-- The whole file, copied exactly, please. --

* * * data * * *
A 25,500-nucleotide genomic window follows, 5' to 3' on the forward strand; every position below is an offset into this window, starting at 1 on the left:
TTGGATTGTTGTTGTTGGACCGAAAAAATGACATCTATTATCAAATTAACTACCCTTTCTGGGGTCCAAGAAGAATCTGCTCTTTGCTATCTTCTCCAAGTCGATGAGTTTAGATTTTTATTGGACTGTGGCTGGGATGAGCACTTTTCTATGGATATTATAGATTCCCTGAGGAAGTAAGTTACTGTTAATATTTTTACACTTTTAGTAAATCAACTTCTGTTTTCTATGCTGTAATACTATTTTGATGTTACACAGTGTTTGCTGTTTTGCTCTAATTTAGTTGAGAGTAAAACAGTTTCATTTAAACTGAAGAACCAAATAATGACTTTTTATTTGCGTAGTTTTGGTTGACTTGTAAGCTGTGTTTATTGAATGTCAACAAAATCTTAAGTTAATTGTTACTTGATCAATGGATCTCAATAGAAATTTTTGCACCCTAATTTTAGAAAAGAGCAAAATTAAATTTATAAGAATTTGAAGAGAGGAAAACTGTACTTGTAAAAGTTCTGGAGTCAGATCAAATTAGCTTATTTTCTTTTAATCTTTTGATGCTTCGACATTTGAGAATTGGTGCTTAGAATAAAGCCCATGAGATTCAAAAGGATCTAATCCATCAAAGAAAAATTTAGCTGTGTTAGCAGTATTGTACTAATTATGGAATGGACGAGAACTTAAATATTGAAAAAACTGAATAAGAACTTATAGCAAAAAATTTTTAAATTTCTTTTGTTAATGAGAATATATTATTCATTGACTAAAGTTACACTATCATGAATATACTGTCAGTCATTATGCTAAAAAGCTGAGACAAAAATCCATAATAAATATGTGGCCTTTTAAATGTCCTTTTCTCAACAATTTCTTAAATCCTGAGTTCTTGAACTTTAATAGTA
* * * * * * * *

A 25,500-nucleotide genomic window follows, 5' to 3' on the forward strand; every position below is an offset into this window, starting at 1 on the left:
TTGGATTGTTGTTGTTGGACCGAAAAAATGACATCTATTATCAAATTAACTACCCTTTCTGGGGTCCAAGAAGAATCTGCTCTTTGCTATCTTCTCCAAGTCGATGAGTTTAGATTTTTATTGGACTGTGGCTGGGATGAGCACTTTTCTATGGATATTATAGATTCCCTGAGGAAGTAAGTTACTGTTAATATTTTTACACTTTTAGTAAATCAACTTCTGTTTTCTATGCTGTAATACTATTTTGATGTTACACAGTGTTTGCTGTTTTGCTCTAATTTAGTTGAGAGTAAAACAGTTTCATTTAAACTGAAGAACCAAATAATGACTTTTTATTTGCGTAGTTTTGGTTGACTTGTAAGCTGTGTTTATTGAATGTCAACAAAATCTTAAGTTAATTGTTACTTGATCAATGGATCTCAATAGAAATTTTTGCACCCTAATTTTAGAAAAGAGCAAAATTAAATTTATAAGAATTTGAAGAGAGGAAAACTGTACTTGTAAAAGTTCTGGAGTCAGATCAAATTAGCTTATTTTCTTTTAATCTTTTGATGCTTCGACATTTGAGAATTGGTGCTTAGAATAAAGCCCATGAGATTCAAAAGGATCTAATCCATCAAAGAAAAATTTAGCTGTGTTAGCAGTATTGTACTAATTATGGAATGGACGAGAACTTAAATATTGAAAAAACTGAATAAGAACTTATAGCAAAAAATTTTTAAATTTCTTTTGTTAATGAGAATATATTATTCATTGACTAAAGTTACACTATCATGAATATACTGTCAGTCATTATGCTAAAAAGCTGAGACAAAAATCCATAATAAATATGTGGCCTTTTAAATGTCCTTTTCTCAACAATTTCTTAAATCCTGAGTTCTTGAACTTTAATAGTA